- host/%{::fqdn}/config
    - app/internal-mailserver/config
    - common/config

    That's what we can't figure out how to do with hiera.

    Frustratingly, the one section of the hiera documentation on the
    puppetlabs
    web site that looks like it might explain what we need to know—the "Usage
    with Puppet" section—just says "Coming soon".

    There's just no way we're the only site out there using Puppet who needs to
    vary the hiera lookup hierarchy per node. What's the secret to it? How do
    you actually do it?

    Thanks,
    James

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    Chad M. Huneycutt

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  • Felix Frank at Mar 18, 2013 at 9:23 am
    Hi,
    On 03/08/2013 07:54 PM, Chad Huneycutt wrote:
    I could, as Brendan suggests, distribute a fact out to all the nodes,
    but I worry about the security of that solution since it puts the node
    in control of its configuration.
    I'm currenlty dealing with similar issues for the same security reason.
    I have come up with a scheme that will work if I can figure out the
    class that included the class that does the hiera lookup, but that is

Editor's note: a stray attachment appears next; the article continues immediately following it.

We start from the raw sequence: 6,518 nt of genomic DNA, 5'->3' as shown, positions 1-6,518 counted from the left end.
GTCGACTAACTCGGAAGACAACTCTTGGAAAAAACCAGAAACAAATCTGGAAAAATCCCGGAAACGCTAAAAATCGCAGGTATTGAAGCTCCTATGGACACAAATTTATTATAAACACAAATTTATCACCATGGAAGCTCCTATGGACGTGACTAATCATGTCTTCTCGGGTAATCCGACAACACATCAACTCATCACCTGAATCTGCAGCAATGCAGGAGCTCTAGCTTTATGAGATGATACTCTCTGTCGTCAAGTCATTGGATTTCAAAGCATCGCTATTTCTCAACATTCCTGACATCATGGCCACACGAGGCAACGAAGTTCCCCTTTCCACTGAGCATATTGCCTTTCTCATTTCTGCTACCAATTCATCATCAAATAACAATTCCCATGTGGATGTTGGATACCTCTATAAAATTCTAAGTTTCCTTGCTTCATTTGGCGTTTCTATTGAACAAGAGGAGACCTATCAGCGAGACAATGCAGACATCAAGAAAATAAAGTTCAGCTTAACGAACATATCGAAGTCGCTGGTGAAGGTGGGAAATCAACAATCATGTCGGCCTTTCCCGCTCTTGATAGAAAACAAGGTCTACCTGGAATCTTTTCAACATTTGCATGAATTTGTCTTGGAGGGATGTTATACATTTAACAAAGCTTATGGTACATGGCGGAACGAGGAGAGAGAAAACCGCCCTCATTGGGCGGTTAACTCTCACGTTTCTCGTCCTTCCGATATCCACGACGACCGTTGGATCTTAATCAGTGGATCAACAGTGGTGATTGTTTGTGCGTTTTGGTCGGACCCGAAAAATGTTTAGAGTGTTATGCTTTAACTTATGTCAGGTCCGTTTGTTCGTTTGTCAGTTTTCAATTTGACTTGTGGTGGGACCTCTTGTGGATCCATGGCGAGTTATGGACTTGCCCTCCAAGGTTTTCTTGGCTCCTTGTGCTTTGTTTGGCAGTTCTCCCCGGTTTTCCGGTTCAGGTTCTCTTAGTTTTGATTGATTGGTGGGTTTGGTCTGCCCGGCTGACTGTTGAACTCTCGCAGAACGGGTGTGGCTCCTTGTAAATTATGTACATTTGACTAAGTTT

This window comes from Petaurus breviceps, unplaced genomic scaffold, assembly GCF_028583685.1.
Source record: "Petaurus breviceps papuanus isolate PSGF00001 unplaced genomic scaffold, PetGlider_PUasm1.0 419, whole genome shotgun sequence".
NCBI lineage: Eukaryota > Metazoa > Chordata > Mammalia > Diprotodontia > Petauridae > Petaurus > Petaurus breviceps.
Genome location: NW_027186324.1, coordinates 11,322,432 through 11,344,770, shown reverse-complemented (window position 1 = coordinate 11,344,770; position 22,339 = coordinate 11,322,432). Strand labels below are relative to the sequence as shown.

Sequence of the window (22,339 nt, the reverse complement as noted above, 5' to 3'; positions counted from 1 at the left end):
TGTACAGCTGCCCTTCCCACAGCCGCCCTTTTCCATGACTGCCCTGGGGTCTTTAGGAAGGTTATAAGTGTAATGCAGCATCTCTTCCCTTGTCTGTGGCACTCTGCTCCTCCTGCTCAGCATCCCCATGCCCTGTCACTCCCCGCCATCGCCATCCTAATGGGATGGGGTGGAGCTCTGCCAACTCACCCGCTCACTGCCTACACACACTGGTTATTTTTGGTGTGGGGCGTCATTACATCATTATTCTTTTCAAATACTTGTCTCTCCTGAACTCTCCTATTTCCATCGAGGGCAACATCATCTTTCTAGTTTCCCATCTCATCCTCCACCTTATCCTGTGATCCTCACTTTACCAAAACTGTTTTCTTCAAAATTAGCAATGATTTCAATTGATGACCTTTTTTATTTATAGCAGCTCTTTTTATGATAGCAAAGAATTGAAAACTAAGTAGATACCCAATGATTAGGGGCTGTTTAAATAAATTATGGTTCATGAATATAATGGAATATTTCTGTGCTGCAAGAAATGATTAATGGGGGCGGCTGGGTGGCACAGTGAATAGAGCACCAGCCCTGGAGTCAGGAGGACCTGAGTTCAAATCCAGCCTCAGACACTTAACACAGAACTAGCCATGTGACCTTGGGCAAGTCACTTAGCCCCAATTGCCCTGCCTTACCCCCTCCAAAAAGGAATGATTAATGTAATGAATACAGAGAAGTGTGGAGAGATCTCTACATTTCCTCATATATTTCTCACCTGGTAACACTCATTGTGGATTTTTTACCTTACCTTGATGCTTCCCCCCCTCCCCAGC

a bit of a hack and probably not scalable.
    Color me interested :-)

    A had hoped this thread would bear more fruit in the form of someone who
    knows how this can be solved.

    At this rate, I may go ahead and patch hiera towards some master-side
    external "meta" lookup so that parts of the hierarchy can be modified
    based on the $certname.

    Cheers,
    Felix

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  • Ellison Marks at Mar 8, 2013 at 7:55 pm
    I'm not really sure you're describing multiple hierarchies. From the
    limited hierarchies you posted, it sort of looks like the hierarchy you're
    describing is like so:

    :hierarchy:
    - host/%{::fqdn}/config
    - app/%{::some_custom_fact_app}/config
    - common/config

    which is pretty simple (if slightly manual) to accomplish with something
    like facter dot d from the stdlib.
    On Thursday, March 7, 2013 12:11:09 PM UTC-8, James Ralston wrote: